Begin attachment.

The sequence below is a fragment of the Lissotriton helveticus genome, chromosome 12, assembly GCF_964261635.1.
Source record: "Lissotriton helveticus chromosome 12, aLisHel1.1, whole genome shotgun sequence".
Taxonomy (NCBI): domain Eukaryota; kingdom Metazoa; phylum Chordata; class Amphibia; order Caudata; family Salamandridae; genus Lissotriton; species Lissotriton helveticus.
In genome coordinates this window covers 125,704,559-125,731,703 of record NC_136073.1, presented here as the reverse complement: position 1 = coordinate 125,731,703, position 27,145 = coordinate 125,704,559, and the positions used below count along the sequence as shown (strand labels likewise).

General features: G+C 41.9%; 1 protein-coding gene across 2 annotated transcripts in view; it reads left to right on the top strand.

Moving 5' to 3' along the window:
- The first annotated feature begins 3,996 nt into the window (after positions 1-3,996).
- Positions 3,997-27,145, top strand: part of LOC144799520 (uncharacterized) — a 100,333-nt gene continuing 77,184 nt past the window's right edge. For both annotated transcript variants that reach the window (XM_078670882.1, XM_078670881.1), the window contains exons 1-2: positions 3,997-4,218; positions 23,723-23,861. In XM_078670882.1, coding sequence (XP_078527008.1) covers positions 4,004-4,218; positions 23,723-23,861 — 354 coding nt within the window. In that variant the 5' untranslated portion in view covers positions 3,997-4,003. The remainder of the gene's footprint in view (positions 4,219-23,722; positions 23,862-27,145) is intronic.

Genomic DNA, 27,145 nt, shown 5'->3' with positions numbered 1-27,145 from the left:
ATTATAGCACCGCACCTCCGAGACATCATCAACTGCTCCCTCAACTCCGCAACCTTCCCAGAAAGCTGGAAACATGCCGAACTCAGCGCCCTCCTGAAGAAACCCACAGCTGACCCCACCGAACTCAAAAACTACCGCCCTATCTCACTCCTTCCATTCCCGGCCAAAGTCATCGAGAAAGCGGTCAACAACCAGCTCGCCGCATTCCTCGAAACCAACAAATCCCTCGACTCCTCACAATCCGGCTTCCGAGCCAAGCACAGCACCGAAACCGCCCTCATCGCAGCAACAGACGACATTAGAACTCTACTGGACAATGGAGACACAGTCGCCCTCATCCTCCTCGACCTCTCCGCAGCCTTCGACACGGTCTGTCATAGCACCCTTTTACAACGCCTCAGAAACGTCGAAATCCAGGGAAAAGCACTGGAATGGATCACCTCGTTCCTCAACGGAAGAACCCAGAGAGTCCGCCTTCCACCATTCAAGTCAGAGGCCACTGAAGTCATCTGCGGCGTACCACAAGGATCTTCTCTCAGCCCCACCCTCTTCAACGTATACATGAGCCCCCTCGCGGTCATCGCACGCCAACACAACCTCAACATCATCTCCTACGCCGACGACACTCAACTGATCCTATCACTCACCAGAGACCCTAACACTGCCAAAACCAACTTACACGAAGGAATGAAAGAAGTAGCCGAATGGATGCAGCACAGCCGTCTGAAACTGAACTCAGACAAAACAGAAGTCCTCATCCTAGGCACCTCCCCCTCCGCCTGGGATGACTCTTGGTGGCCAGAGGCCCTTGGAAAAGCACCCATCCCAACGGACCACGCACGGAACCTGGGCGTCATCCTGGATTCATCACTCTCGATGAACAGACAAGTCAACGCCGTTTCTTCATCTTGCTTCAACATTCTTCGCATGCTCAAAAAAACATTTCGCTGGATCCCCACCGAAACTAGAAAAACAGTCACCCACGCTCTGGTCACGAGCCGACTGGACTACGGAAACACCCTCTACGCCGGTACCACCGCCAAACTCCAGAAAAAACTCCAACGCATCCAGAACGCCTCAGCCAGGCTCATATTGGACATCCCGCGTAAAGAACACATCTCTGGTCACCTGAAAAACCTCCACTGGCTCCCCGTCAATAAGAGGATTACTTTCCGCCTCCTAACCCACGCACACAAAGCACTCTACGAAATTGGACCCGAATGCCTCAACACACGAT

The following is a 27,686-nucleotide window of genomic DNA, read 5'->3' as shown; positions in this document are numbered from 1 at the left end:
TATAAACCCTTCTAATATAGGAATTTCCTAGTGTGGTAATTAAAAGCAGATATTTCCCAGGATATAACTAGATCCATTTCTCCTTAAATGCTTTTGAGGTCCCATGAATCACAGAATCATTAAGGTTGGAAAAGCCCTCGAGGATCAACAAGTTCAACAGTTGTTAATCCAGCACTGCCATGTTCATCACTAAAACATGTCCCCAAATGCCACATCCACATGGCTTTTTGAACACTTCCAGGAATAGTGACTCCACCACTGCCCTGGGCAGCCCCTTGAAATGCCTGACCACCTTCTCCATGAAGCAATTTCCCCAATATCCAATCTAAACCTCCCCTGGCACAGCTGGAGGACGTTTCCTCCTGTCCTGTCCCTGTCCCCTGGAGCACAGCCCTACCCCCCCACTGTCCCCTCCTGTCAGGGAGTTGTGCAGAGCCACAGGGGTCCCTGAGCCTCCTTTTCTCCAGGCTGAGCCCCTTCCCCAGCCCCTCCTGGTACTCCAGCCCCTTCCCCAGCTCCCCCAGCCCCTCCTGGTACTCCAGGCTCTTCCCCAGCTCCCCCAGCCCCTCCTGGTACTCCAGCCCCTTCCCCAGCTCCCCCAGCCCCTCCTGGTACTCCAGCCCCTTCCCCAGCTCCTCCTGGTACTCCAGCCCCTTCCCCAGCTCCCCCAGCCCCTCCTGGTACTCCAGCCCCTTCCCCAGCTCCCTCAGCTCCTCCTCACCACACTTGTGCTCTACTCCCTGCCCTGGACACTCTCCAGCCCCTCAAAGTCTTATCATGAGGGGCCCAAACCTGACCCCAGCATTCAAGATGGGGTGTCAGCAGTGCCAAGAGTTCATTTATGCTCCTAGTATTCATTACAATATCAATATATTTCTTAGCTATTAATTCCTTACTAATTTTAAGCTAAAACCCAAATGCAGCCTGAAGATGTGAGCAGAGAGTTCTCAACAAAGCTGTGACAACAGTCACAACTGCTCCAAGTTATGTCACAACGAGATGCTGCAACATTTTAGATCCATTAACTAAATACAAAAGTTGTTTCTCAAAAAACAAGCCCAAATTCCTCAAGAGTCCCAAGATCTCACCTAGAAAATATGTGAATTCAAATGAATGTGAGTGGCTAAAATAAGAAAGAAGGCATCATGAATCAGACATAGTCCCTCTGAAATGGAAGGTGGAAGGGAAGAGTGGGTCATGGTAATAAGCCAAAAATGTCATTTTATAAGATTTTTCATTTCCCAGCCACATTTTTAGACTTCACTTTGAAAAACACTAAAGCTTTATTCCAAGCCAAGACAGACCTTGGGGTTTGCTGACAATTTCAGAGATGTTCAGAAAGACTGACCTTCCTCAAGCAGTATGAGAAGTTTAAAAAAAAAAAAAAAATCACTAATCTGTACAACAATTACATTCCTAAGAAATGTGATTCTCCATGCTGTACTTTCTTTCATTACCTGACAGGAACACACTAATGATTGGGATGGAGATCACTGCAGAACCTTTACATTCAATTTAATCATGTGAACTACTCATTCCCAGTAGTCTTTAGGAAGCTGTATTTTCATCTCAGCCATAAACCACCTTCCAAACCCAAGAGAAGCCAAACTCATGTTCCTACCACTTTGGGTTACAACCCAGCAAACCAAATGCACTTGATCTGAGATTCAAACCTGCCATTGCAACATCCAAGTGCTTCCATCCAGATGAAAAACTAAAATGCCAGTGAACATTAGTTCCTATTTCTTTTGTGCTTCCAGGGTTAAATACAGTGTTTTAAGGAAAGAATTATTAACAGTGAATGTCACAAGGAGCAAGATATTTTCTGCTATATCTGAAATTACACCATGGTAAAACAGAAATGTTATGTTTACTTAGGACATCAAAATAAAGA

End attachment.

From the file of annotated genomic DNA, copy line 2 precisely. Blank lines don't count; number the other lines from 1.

Source record: "Lissotriton helveticus chromosome 12, aLisHel1.1, whole genome shotgun sequence".